Today I am going to revisit two posts from the past couple of weeks. I want to revisit them just to make some minor updates and clarifications. This is nothing earth-shattering but is good info to have.
The two posts to revisit are:
In this particular post, I shared a simple example of how to perform bitwise operations. The example involved the bit comparison of up to three values. I made the query overly complicated. Here is a less complicated method to get to the same results.
DECLARE @ColorType INT = 3
FROM ColorPlate cp1
WHERE cp1.colortype & @ColorType <> 0
ORDER BY ColorID;
Can you see the simplicity in that? Both methods work. Looking at this code, it is a little easier to follow and understand.
Derived Table Column Alias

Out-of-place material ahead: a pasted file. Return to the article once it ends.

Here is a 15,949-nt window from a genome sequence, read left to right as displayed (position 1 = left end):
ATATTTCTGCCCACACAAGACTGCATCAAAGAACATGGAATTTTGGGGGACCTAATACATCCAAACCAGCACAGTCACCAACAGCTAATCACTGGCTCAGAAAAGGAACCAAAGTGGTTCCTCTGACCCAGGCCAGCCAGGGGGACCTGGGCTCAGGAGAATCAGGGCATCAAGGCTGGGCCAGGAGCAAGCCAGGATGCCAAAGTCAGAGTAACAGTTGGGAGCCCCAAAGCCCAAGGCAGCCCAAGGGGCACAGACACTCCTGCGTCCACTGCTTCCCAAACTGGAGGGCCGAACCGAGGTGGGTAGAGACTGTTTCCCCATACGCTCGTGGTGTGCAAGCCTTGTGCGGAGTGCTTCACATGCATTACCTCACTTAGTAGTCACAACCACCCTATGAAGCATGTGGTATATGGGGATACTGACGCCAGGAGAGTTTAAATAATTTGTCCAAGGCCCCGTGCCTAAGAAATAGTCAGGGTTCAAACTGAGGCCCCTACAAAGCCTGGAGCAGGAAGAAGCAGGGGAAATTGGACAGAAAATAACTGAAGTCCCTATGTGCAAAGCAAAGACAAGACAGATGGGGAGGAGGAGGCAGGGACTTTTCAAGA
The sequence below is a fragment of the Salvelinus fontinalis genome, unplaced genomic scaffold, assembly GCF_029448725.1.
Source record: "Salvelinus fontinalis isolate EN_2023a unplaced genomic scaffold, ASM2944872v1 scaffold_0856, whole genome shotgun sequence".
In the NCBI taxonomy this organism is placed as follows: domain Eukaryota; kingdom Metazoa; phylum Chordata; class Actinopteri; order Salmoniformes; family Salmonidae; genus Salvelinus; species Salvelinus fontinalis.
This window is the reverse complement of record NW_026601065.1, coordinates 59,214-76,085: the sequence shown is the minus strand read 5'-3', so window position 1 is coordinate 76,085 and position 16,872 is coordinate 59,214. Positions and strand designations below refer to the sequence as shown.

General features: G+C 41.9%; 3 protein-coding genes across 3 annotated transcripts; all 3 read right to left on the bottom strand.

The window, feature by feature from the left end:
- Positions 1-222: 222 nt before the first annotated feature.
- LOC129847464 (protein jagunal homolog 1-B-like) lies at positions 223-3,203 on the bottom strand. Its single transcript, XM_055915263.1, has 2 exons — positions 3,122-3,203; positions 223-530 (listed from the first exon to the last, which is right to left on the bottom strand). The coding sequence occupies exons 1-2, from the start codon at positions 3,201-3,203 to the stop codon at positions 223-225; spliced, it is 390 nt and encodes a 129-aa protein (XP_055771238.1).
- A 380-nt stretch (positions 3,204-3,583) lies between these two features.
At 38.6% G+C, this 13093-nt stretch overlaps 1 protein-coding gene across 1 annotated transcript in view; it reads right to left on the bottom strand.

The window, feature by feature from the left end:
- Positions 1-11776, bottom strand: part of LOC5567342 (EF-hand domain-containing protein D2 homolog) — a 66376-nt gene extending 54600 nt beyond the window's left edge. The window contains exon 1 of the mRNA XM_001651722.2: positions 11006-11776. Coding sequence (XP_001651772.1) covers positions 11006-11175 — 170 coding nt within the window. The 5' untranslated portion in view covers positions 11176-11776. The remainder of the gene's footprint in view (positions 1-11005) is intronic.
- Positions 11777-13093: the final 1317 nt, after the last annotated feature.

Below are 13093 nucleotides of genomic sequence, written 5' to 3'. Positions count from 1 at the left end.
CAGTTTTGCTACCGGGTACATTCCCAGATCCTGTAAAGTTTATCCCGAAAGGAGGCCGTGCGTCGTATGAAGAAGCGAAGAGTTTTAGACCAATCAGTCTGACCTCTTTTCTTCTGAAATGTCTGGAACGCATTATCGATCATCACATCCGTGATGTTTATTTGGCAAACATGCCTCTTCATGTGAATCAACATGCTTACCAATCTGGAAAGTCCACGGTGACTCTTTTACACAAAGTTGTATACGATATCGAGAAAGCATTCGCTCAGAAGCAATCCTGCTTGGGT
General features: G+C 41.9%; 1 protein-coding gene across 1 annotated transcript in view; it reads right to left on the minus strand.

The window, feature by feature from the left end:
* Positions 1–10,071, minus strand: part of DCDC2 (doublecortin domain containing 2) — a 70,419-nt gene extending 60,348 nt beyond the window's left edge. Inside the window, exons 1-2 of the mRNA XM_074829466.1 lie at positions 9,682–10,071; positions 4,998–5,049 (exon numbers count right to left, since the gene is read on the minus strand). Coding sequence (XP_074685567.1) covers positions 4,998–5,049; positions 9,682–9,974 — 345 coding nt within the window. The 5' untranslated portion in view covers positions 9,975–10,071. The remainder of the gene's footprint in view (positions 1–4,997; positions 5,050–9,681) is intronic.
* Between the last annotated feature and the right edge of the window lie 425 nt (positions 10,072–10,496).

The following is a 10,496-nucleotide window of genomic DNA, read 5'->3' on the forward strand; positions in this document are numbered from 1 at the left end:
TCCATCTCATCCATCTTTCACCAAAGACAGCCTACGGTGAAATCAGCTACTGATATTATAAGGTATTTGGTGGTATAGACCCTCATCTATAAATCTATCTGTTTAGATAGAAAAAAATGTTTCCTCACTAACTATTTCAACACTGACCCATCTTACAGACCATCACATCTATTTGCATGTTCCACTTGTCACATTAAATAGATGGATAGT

In the post about subqueries and derived tables, there was an important piece of information that I neglected. In the first example I posted there is a good example of what was neglected. The first example was a derived table based on values rather than a query. Here is that example again.
VALUES (1, 2), (3, 4), (5, 6), (7, 8), (9, 10)
) AS MyTable(a, b);
If you were to try to write that query without the external column alias naming convention, you would get an error. The error message(s) would be like the following.
1234 <span style="color: #ff0000;">Msg 8155, Level 16, State 2, Line 4</span><span style="color: #ff0000;">No column name was specified for column 1 of 'MyTable'.</span><span style="color: #ff0000;">Msg 8155, Level 16, State 2, Line 4</span><span style="color: #ff0000;">No column name was specified for column 2 of 'MyTable'.</span>
Knowing this information could save you a bit of headache and time. When using a value set rather than query, the column alias is required after the table alias.
Like I said, nothing big or fancy today – just a quick revisit to clarify some previous posts. Oh, and I have some more good stuff coming down the pipe (like another bitwise related post).